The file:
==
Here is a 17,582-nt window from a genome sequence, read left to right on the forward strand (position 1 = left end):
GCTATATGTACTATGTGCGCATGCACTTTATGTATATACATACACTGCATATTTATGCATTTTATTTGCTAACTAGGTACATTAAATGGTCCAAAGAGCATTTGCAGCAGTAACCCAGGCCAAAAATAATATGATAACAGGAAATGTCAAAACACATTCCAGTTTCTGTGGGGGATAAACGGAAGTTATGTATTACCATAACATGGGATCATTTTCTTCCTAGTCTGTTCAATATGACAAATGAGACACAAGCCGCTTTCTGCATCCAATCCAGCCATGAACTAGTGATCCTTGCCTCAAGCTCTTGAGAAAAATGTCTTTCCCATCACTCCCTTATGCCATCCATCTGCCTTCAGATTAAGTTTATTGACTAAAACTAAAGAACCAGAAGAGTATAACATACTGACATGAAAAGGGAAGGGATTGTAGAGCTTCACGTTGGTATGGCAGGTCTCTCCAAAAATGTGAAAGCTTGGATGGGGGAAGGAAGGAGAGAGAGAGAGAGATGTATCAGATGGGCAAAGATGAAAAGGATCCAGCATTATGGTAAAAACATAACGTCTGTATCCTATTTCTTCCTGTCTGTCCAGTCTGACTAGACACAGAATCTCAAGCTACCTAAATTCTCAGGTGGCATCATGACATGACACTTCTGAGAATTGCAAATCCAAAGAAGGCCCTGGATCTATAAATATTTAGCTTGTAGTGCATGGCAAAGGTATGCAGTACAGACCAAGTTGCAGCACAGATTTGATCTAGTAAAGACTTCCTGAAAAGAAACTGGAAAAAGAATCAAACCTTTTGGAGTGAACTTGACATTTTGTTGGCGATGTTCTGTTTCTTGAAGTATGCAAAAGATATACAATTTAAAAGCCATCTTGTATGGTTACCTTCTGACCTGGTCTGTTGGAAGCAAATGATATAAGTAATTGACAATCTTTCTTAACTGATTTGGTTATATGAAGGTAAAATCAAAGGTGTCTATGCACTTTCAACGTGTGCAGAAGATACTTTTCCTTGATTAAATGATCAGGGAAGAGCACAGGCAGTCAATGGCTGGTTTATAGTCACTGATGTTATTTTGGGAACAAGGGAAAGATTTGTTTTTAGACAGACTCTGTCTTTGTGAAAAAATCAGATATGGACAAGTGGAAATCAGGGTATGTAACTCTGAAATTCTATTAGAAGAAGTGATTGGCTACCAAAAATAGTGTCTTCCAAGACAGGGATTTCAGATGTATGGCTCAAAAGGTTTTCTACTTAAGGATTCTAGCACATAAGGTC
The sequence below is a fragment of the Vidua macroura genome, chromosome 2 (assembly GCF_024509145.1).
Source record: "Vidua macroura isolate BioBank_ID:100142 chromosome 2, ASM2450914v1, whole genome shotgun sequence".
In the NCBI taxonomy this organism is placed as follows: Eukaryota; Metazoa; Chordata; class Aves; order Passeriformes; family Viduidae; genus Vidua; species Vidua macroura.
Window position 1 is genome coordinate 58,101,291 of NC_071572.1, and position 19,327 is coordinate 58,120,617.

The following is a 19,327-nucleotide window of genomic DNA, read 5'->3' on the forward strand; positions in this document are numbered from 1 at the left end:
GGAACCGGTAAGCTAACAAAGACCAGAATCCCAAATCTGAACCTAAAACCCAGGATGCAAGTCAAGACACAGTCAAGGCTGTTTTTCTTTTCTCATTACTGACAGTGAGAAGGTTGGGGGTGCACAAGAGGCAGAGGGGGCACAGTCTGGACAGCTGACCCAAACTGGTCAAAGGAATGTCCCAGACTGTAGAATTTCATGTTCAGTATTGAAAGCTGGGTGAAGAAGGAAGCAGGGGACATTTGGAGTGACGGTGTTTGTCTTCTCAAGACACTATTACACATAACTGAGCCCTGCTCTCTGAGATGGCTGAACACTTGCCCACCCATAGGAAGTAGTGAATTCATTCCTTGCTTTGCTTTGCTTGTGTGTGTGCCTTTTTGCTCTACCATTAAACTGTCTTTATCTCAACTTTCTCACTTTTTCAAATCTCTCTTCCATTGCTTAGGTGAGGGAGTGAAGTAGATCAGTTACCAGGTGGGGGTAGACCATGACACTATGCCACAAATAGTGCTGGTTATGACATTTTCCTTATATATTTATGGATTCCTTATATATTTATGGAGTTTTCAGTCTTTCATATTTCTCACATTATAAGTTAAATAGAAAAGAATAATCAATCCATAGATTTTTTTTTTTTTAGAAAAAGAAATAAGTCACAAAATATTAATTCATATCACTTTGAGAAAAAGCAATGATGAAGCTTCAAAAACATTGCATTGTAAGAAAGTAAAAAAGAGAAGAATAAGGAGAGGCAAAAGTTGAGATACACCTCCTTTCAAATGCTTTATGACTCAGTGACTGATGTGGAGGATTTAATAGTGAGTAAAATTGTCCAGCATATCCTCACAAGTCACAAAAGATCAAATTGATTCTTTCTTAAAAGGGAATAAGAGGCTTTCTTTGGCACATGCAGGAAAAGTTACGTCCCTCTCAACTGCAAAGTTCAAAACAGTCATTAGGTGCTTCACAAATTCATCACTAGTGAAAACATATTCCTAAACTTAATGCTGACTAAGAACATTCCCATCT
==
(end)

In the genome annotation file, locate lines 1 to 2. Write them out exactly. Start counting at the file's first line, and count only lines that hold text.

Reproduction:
Here is a 17,582-nt window from a genome sequence, read left to right on the forward strand (position 1 = left end):
GCTATATGTACTATGTGCGCATGCACTTTATGTATATACATACACTGCATATTTATGCATTTTATTTGCTAACTAGGTACATTAAATGGTCCAAAGAGCATTTGCAGCAGTAACCCAGGCCAAAAATAATATGATAACAGGAAATGTCAAAACACATTCCAGTTTCTGTGGGGGATAAACGGAAGTTATGTATTACCATAACATGGGATCATTTTCTTCCTAGTCTGTTCAATATGACAAATGAGACACAAGCCGCTTTCTGCATCCAATCCAGCCATGAACTAGTGATCCTTGCCTCAAGCTCTTGAGAAAAATGTCTTTCCCATCACTCCCTTATGCCATCCATCTGCCTTCAGATTAAGTTTATTGACTAAAACTAAAGAACCAGAAGAGTATAACATACTGACATGAAAAGGGAAGGGATTGTAGAGCTTCACGTTGGTATGGCAGGTCTCTCCAAAAATGTGAAAGCTTGGATGGGGGAAGGAAGGAGAGAGAGAGAGAGATGTATCAGATGGGCAAAGATGAAAAGGATCCAGCATTATGGTAAAAACATAACGTCTGTATCCTATTTCTTCCTGTCTGTCCAGTCTGACTAGACACAGAATCTCAAGCTACCTAAATTCTCAGGTGGCATCATGACATGACACTTCTGAGAATTGCAAATCCAAAGAAGGCCCTGGATCTATAAATATTTAGCTTGTAGTGCATGGCAAAGGTATGCAGTACAGACCAAGTTGCAGCACAGATTTGATCTAGTAAAGACTTCCTGAAAAGAAACTGGAAAAAGAATCAAACCTTTTGGAGTGAACTTGACATTTTGTTGGCGATGTTCTGTTTCTTGAAGTATGCAAAAGATATACAATTTAAAAGCCATCTTGTATGGTTACCTTCTGACCTGGTCTGTTGGAAGCAAATGATATAAGTAATTGACAATCTTTCTTAACTGATTTGGTTATATGAAGGTAAAATCAAAGGTGTCTATGCACTTTCAACGTGTGCAGAAGATACTTTTCCTTGATTAAATGATCAGGGAAGAGCACAGGCAGTCAATGGCTGGTTTATAGTCACTGATGTTATTTTGGGAACAAGGGAAAGATTTGTTTTTAGACAGACTCTGTCTTTGTGAAAAAATCAGATATGGACAAGTGGAAATCAGGGTATGTAACTCTGAAATTCTATTAGAAGAAGTGATTGGCTACCAAAAATAGTGTCTTCCAAGACAGGGATTTCAGATGTATGGCTCAAAAGGTTTTCTACTTAAGGATTCTAGCACATAAGGTC